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What Veep Can Teach Us About a Hillary Clinton Presidency

What Veep Can Teach Us About a Hillary Clinton Presidency

By Megan Angelo

Around three in the afternoon yesterday, I watched as Hillary Clinton, the first viable female presidential candidate of my lifetime, officially announced her run on YouTube. Seven hours later, I watched the fourth-season premiere of Veep, in which Julia Louis-Dreyfus’s Selina Meyer has just become the first female president of the United States. Of course, I won’t go so far as to say the timing was planned. But for me and anyone else who saw both events, it felt like a brave, glowing new world by bedtime.

Watching Veep, I found myself thrilling to the tiny indicators of having a woman in the spot a man has occupied for 226 years. There’s plenty of controversy over how and how much we should talk about what women in power wear, but I’d be lying if I said I wasn’t looking at her shoes. I hope it doesn’t make me bad-feminist that I loved watching the President of the United States stride onto the floor of the Capitol in ombre red and black heels. I hope it doesn’t make me weird that I found Gary’s joke about Selina’s glasses in her pocket looking “like a penis—which you could totally rock, if you wanted to” both hilarious and strangely energizing.

And I hope it doesn’t make me shallow that I wasn’t thinking about President Obama or Bush 2 or Clinton (perhaps soon to be known as “Clinton 1”) as I took in Selina taking over. My visual references for this shift aren’t images of those men. I don’t have closed-circuit access to 1600 Pennsylvania Avenue, so I’ve never personally watched them lean pensively against the windows in the Oval Office. But I have seen Frank Underwood and Fitzgerald Grant do it. They’re the ones Selina was displacing in my view last night as she worried near the curtains. The sight of her there made my heart jump, which made my brain realize: If I’m this excited about a girl taking over on a sitcom, imagine if it happens in real life.

Besides the potential same place in history, Selina and Clinton don’t share much. Even as the leader of the free world, Selina doesn’t trust her gut. If the teleprompter goes down, so does she. When it’s time to ask someone how she looks, she aims the question at Gary, knowing that his puppy love for her guarantees validation. (“Beautiful,” he breathed last night.) By contrast, Clinton is known for her confidence. Selina is visibly uncomfortable connecting with real women. Clinton’s rise to power has been pushed by millions of them rallying behind her. And though Veep never reveals Selina’s party affiliation, suffice to say she’s more conservative than Clinton, as evidenced by the show’s laugh/cringe/laugh season three plot that had Selina fretting over the right abortion week cutoff to come out in support of.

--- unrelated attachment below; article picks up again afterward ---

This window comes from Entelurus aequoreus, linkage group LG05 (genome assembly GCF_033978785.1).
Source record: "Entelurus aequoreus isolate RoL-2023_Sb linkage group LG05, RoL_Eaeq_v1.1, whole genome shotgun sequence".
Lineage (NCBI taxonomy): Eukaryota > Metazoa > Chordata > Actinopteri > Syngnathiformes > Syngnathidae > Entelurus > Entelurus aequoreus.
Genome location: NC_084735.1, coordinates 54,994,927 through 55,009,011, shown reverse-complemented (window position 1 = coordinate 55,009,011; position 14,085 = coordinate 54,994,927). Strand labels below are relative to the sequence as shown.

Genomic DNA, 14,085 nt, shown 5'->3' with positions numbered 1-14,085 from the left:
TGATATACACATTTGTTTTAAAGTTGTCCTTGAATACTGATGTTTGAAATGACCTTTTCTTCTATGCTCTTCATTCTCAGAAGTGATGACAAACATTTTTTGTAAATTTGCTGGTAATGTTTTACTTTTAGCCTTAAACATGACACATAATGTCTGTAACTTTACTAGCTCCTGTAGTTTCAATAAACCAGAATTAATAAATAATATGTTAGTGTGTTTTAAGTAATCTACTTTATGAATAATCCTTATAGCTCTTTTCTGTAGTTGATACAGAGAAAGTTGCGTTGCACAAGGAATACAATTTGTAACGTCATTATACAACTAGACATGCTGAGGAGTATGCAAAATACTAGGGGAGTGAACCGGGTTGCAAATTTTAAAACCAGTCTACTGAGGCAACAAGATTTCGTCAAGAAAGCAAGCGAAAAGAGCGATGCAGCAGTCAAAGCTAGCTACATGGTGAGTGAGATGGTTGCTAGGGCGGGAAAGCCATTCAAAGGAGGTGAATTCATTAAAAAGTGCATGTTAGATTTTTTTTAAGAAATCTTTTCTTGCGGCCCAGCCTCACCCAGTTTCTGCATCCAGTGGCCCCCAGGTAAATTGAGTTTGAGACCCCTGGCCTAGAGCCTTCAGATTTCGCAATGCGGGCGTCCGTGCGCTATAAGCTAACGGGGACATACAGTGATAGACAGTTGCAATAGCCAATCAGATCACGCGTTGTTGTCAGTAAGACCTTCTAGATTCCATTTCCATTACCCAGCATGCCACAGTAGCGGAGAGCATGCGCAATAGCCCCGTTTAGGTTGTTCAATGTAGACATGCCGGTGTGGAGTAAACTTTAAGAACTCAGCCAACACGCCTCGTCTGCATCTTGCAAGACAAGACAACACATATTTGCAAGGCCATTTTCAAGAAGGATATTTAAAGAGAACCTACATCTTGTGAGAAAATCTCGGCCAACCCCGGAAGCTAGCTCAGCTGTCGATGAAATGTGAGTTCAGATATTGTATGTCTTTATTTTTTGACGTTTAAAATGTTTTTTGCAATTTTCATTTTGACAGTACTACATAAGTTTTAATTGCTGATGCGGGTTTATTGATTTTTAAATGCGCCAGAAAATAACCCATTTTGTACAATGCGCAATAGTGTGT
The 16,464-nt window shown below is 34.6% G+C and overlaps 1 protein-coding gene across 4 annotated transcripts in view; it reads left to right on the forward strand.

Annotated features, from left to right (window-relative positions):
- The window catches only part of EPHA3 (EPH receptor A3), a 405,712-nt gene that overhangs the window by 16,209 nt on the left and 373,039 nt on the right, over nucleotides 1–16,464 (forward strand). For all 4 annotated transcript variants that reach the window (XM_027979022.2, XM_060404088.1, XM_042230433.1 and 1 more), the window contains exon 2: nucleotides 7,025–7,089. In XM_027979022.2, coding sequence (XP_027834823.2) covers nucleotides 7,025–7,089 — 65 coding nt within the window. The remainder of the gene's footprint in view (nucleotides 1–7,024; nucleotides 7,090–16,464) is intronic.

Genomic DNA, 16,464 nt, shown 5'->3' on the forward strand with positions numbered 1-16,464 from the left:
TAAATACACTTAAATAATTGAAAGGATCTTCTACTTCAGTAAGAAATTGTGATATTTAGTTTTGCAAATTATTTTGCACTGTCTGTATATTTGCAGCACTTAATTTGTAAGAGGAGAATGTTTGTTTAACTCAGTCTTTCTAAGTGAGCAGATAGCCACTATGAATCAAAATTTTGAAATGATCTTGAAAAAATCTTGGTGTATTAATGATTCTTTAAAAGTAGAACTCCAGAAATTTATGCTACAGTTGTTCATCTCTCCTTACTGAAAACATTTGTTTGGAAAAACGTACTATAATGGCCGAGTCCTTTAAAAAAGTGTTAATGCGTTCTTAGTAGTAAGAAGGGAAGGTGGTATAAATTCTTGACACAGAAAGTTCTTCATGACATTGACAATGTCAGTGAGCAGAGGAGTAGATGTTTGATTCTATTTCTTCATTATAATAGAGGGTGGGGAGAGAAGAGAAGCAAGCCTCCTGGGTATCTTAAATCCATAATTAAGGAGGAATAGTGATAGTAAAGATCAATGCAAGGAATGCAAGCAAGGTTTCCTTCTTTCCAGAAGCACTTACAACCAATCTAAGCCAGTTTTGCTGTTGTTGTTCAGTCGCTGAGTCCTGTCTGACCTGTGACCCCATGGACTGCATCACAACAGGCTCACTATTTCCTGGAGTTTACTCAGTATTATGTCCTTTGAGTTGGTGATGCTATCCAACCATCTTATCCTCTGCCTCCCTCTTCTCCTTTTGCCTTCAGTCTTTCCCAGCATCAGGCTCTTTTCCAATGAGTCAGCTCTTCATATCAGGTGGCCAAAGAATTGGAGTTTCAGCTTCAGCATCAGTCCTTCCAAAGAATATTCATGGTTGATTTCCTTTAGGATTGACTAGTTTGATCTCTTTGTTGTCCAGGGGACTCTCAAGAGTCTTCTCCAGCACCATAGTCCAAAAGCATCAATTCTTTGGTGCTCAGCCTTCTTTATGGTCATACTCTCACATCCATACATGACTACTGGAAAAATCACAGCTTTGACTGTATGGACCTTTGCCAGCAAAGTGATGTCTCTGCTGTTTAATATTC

Also, so far, Selina is kind of bad at being president. She exudes a level of incompetence that even people who disagree with Clinton would not accuse her of. This is where the action on Veep and Clinton’s story part ways, vibe-wise. Clinton’s run has begun with a video applauding the new beginnings and gutsy changes of young moms, college girls, and, of course, Clinton herself. Season four of Veep opened on credits adjusted to let us know Selina’s tenure is already in trouble: "The 8-Month Presidency?" flashed across the screen. Obviously, things aren't ideal.

We’ve got some other non-ideal situations with TV women on the top job right now: There’s State of Affairs’ Constance Payton, played by Alfre Woodard, and on Scandal, Mellie is in what a pundit might brand the “pre-exploratory phase” of her own campaign. But Affairs isn’t widely watched, and Lord knows Mellie’s got her foibles (though I like the idea of Fitz’s crystal scotch decanter being washed out and refilled with her daddy’s hooch in 2016.) Take these two with Selina, and it might be tempting, if you’re a Clinton supporter, to wish for something with a bit more girls-rock propaganda running through it at this crucial time.

I don’t. In fact, I find Selina’s shaky presidency comforting, because it’s business as usual. Veep wouldn’t be true to itself or real life if it positioned Selina as the godlike answer to femalekind’s prayers. She came to the seat through the same B.S. chess that marks all modern elections. Now that she has it, she’s being forced to bargain behind closed doors and savaged in the open. She’s as free to fail as she is to lead. She is not a poster girl, and she reminds us that a poster girl isn’t what we need. If Clinton wins, I’ll think it's very cool that the first two presidents of my child’s lifetime are an African American man and a woman. But, just as it’s happening to Selina, I and everyone else will quickly become less interested in who Clinton is than what she’s going to do. That’s the true gender-equalizing moment. I may be a big TV fan, but when it comes to girls in the Oval, I’m not looking for a perfect ending. I’m looking for a strong start.